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A's Top Prospects Make Their Marks In AL Playoff Chase

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A.J. Puk (Photo by Cody Glenn/Getty Images)

ANAHEIM — Jesus Luzardo, A.J. Puk and Sean Murphy began the season as the Athletics’ top three prospects.

They’re ending it as three key pieces of the A’s playoff push.

Luzardo, Puk and Murphy ascended from Triple-A Las Vegas to Oakland within three weeks of each other in late August and early September. In a short time, they’ve already proven their value.

Murphy, 24, has taken over as A’s primary catcher in the critical final weeks of the season. Puk, 24, and Luzardo, 22, have become dynamic lefthanded weapons out of the bullpen.

The A’s are a half-game up in the race for the American League’s top wild card spot. Murphy, in the minors less than a month ago, is a shoo-in for the postseason roster if they hold on. Puk and Luzardo have made compelling cases as well, despite throwing less than 20 innings combined.

"Absolutely, yes,” A’s manager Bob Melvin said, when asked if Puk and Luzardo are in postseason roster consideration. "They have definitely shown that they’re not afraid of the moment. Their stuff is going to play anywhere. As long as they’re comfortable, and we’re trying to get them both comfortable, which they both look to be, they’re talented guys that you want to have on your roster at any point in time in the year.”

The A’s prospects reinforcements came at the right time. Before Murphy made his debut Sept. 4, the A’s had used five different catchers and received some of the worst production from the position in the majors.

Murphy promptly delivered nine extra-base hits in his first 16 games and owns 1.006 OPS. Equally impressive, and just as important, is how quickly he has acclimated defensively to a veteran-heavy pitching staff.

"I like Sean just because he’s not afraid to learn,” A’s closer Liam Hendriks said. "He came out and was asking us how we pitched and what we go with. . . . Just being able to throw your stuff without having to shake off all the time is a big deal. He’s come up and done well and been willing to learn, which is the biggest thing.”

Said Murphy: "We don’t have the luxury of going in and messing up and trying to get our feet wet and stuff like that. We have to make sure we’re prepared. Especially for me, we have veteran starters and veteran pitchers and I have to be on the same page as them. It’s difficult, but it also makes you better.”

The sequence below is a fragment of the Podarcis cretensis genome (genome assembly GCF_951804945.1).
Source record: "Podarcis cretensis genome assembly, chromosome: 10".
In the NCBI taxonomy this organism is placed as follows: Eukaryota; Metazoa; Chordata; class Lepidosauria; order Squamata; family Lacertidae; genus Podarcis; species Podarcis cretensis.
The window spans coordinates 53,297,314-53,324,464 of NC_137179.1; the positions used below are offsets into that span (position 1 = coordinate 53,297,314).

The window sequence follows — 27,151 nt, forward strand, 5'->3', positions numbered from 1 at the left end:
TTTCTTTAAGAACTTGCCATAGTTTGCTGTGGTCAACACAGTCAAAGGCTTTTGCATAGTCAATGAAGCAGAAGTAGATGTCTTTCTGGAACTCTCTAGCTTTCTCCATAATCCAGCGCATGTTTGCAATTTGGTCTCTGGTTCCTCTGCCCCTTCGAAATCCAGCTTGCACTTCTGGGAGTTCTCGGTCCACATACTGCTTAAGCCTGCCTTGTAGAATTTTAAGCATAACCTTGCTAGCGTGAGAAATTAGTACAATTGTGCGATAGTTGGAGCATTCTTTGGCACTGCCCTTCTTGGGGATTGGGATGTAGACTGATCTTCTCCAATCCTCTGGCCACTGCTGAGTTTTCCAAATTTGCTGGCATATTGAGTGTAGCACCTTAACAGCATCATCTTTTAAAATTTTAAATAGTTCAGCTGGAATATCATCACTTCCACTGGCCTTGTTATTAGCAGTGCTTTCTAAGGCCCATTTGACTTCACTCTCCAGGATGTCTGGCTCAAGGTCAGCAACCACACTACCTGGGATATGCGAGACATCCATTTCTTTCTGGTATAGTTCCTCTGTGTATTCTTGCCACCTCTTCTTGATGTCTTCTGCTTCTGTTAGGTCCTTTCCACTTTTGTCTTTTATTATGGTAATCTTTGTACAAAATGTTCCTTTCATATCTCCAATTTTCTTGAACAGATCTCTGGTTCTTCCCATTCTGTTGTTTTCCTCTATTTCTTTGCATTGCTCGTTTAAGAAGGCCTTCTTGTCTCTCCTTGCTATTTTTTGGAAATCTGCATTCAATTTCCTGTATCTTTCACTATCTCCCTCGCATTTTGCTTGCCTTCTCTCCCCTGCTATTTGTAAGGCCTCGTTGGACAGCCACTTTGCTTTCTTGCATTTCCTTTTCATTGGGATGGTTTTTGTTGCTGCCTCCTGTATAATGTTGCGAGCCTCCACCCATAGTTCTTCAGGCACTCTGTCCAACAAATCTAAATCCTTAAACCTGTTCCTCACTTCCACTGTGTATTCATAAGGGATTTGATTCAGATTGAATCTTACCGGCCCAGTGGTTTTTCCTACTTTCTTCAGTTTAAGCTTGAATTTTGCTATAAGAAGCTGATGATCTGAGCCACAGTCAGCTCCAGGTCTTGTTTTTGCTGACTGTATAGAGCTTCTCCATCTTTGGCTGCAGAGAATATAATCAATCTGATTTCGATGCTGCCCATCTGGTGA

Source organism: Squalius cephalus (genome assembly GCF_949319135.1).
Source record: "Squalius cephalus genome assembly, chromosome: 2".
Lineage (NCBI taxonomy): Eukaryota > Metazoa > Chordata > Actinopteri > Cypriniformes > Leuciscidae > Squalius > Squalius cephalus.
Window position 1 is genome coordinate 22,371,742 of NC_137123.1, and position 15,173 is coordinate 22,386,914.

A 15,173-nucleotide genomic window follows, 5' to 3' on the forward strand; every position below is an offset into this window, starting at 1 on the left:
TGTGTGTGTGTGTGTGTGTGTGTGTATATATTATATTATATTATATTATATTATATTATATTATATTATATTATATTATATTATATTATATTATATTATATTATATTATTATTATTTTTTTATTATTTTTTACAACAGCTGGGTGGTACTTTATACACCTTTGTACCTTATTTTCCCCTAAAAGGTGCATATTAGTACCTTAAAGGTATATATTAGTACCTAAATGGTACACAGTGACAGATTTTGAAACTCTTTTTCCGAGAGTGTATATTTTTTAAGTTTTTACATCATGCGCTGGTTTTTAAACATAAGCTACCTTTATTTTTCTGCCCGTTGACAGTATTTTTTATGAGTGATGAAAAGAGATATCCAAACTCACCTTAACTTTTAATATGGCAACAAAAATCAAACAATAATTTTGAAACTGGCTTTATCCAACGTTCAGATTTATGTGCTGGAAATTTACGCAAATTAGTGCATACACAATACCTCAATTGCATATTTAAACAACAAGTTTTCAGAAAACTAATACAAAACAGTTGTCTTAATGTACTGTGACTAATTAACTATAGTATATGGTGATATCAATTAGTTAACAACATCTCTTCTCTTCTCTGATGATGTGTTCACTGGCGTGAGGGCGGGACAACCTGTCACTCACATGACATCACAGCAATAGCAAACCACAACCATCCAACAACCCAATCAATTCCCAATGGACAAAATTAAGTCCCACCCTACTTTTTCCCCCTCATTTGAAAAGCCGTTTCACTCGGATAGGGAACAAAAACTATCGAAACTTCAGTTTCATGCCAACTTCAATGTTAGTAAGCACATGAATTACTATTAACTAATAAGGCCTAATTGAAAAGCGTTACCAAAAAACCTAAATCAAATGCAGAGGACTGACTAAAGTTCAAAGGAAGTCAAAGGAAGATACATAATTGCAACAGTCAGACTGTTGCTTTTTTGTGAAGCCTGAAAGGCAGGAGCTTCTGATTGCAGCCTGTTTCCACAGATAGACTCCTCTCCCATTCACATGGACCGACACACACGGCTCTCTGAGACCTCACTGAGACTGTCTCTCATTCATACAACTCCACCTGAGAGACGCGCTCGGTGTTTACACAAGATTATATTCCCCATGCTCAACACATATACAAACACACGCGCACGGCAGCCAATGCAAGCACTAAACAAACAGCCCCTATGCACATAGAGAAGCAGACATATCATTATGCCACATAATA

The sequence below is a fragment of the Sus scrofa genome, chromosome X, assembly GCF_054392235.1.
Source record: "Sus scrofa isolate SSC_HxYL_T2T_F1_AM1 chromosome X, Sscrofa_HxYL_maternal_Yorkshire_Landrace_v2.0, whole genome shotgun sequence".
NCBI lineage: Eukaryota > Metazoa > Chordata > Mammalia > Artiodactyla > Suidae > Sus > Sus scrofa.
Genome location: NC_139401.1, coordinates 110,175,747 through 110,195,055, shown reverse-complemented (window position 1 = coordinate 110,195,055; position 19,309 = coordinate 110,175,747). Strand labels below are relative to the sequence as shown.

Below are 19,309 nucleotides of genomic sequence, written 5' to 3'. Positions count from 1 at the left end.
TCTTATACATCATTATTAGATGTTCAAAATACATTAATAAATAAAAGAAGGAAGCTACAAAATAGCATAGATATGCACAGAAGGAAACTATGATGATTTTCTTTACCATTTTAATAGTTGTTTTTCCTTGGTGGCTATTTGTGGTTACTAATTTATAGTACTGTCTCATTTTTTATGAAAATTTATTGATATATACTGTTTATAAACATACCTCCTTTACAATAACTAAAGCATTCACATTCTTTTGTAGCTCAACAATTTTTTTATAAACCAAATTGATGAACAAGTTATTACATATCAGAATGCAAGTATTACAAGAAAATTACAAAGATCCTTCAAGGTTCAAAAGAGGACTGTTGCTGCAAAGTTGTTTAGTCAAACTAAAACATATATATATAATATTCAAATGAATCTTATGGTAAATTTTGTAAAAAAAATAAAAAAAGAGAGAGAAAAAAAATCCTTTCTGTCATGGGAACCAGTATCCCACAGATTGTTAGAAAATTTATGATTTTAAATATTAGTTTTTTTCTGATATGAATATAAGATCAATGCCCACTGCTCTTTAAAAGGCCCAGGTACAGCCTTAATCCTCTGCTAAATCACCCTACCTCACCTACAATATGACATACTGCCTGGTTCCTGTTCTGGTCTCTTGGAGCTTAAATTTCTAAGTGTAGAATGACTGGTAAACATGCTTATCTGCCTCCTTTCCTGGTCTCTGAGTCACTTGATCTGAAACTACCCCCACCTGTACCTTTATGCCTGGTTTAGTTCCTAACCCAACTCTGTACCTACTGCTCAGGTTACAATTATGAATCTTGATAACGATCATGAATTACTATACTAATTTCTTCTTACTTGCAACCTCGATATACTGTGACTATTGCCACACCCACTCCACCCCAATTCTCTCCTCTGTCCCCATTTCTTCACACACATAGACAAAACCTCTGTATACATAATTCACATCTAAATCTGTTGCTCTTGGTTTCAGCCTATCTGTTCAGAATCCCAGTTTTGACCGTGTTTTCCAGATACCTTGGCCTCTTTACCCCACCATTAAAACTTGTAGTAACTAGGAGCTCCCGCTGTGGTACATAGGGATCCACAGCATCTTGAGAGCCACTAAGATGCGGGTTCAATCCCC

Luzardo and Puk, the Nos. 9 and 25 prospects on BA's Top 100 Prospects list, respectively, joined a bullpen that leads the majors in blown saves. Immediately, they've been thrust into pressure situations.

Puk’s debut came with the A’s nursing a two-run lead in the eighth inning against the Yankees. In three of his last four appearances, he’s entered with the score separated by three or fewer runs.

Luzardo, meanwhile, was entrusted with a lead in three of his first four career appearances. In the other, he was charged with keeping a one-run deficit from ballooning.

"We got thrown right into the fire,” Puk said. "It’s great. This is a great learning experience so the next time you get thrown into the situation, it’s not too bad.”

The prospects’ talent, and composure, has drawn the admiration of the A’s veterans.

"They’re playing great,” shortstop Marcus Semien said. "I think the kids nowadays are less nervous than when I was coming up. The kids are getting better, and they performed well in Triple-A. When you perform well in the minor leagues and you come up here to a good team that’s playing well, I think that helps you fit in a little better.”

Fellow prospects Sheldon Neuse and Seth Brown have also aided the offense since coming up from Triple-A. Neuse, 24, is batting .271 and has drawn the start at second base in five of the A’s last six games. Brown, 27, has hit .328 with 10 extra-base hits in 22 games to help buoy the A’s outfield.

In the heat of the playoff chase, with every out and every win critical, the A’s prospect callups have been poised and productive, en masse.

"They’ve been big for us, all of them,” Melvin said. "We’re not afraid to give younger players an opportunity in this organization. They know that in our organization, and there’s some incentive to get here. That’s the way it’s been for years. We give younger players, as long as the perform, an opportunity.”

So far, Luzardo, Puk and Murphy have taken that opportunity and run with it.

If the A’s makes the playoffs, the players from the top of their farm system will have played a significant role in pushing the team across the finish line.

"Having the pressure and expectations of a pennant race, it’s fun,” Murphy said, "but it also requires more.”

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